Steve Behar has worked on 20 campaigns over the years, but his current one could be the first to put him in office.
The Bayside native will make his first bid for public office this fall in the crowded race to replace City Councilman Tony Avella (D−Bayside), who was first elected in 2001 and is currently running in this year’s mayoral race rather than seeking a third term in the Council.
Behar, who has been endorsed by Avella, began his career at the Securities and Exchange Commission in Washington, D.C., before going on to practice as an attorney and eventually opening his own law office on Wall Street five years ago. During the past decade, he has worked on numerous political campaigns, including those of President Barack Obama, Secretary of State Hillary Clinton and former Vermont governor and 2004 presidential candidate Howard Dean.
But this year’s campaign will be different.
“Tony Avella has been the people’s councilman and I’d like to carry that torch,” said Behar, who also runs a real estate company with his brother. “I plan to be just as hardworking, honest and straightforward. I’m a coalition builder who works well with others, so I’ll try to bring together people from all points of view to get things done.”
His opponents in this fall’s race include fellow Democrats Jerry Iannece, Debra Markell, Paul Vallone, Kevin Kim and Tom Cooke as well as Republican Dan Halloran. The seat covers Bayside, Auburndale, Little Neck, Douglaston, Whitestone, Oakland Gardens, College Point, Malba and East Flushing.
Behar said the issues on which he would focus during his campaign would be fighting overdevelopment in the district, improvements to community schools and the economy.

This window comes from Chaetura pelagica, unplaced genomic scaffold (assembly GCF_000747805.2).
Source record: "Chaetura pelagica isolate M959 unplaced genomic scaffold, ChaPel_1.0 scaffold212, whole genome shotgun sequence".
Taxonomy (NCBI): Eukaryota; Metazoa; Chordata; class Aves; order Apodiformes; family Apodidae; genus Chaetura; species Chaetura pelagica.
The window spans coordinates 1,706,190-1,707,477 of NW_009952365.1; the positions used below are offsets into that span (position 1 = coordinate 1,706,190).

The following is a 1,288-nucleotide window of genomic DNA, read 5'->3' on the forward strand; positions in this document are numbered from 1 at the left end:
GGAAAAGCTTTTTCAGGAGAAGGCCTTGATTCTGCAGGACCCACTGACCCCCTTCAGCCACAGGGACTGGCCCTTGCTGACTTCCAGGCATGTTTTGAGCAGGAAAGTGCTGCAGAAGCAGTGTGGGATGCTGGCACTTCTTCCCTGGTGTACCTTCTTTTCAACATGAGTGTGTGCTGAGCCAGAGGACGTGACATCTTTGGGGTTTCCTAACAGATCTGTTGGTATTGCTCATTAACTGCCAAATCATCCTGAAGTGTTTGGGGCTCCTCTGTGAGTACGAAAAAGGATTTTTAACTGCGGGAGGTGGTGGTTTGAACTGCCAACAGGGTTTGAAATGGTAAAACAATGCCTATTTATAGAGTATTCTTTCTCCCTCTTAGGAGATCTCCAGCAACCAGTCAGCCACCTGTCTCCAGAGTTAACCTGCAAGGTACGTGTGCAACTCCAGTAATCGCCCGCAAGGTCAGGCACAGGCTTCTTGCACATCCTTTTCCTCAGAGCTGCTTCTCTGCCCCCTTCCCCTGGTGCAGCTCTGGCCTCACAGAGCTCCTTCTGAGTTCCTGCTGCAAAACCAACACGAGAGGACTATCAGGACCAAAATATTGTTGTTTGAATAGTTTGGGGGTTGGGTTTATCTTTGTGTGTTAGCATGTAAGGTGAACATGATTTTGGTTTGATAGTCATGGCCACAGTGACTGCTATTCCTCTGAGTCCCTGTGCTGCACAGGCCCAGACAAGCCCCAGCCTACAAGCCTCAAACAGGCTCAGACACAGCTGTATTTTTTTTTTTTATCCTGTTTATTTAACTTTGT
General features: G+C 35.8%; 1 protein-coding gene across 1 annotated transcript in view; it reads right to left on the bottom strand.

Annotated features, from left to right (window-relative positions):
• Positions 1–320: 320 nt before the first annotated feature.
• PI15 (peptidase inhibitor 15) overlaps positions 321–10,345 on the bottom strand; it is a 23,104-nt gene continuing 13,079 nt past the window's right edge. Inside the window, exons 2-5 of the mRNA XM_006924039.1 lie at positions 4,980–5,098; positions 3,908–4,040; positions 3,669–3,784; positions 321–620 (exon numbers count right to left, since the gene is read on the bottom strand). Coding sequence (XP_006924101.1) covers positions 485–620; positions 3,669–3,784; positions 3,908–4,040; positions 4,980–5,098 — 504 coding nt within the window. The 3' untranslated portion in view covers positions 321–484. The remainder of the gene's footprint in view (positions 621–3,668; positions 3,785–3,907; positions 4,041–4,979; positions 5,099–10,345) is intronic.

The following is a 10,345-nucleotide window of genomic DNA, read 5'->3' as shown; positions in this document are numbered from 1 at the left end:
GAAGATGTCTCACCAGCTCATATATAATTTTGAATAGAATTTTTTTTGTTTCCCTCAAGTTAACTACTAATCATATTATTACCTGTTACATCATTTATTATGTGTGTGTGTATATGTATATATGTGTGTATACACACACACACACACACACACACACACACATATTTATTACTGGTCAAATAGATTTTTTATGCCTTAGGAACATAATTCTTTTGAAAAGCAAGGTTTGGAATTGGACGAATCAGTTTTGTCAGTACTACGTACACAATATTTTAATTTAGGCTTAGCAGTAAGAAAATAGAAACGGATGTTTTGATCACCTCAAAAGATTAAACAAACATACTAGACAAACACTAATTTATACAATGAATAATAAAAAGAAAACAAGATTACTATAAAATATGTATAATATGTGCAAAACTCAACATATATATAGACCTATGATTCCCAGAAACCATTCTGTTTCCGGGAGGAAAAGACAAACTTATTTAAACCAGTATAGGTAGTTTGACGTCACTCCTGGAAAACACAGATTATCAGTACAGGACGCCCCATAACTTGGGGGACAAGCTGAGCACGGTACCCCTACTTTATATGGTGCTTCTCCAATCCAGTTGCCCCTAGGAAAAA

“One of the beauties of this area is that it mostly looks the same as it did when my family moved in here nearly 40 years ago,” he said. “I’d like it to look the same 40 years from now.”
He said he would push for more downzoning in the district as well as putting pressure on the city Department of Buildings to enforce its own regulations.
Behar said education is another top priority for his campaign and that he would fight for the creation of new elementary, middle and high schools in northeast Queens.
“We have the best schools in the city and I want to keep it that way,” he said. “Students can’t get a good education when schools are too overcrowded for teachers to give them individual attention. We don’t have enough schools for the population in the area, so I’ll lobby to use stimulus money from the federal government to build more here.”
Another key focus of his campaign will be the economy. Behar said he has a bachelor’s in economics, a master’s in finance and management, a law degree and a master of laws degree in securities and finance regulation, all of which he believes would serve him well on economic issues.
“If you walk up and down Bell Boulevard, you’d see the first proliferation of empty stores in 40 years,” he said. “Most of the jobs that are created in New York City are not at AIG, Citibank or Bank of America, but from small businesses. So we need to make sure our shopping districts are creating jobs.”
He said he would regularly host town hall meetings in each of the district’s communities during which business owners, landlords, community leaders and city officials could discuss economic development.
“That will be a way for all the stakeholders to get in a room and figure out how to create job growth,” he said.
Reach reporter Nathan Duke by e−mail at email@example.com or by phone at 718−229−0300, Ext. 156.
©2009 Community News Group
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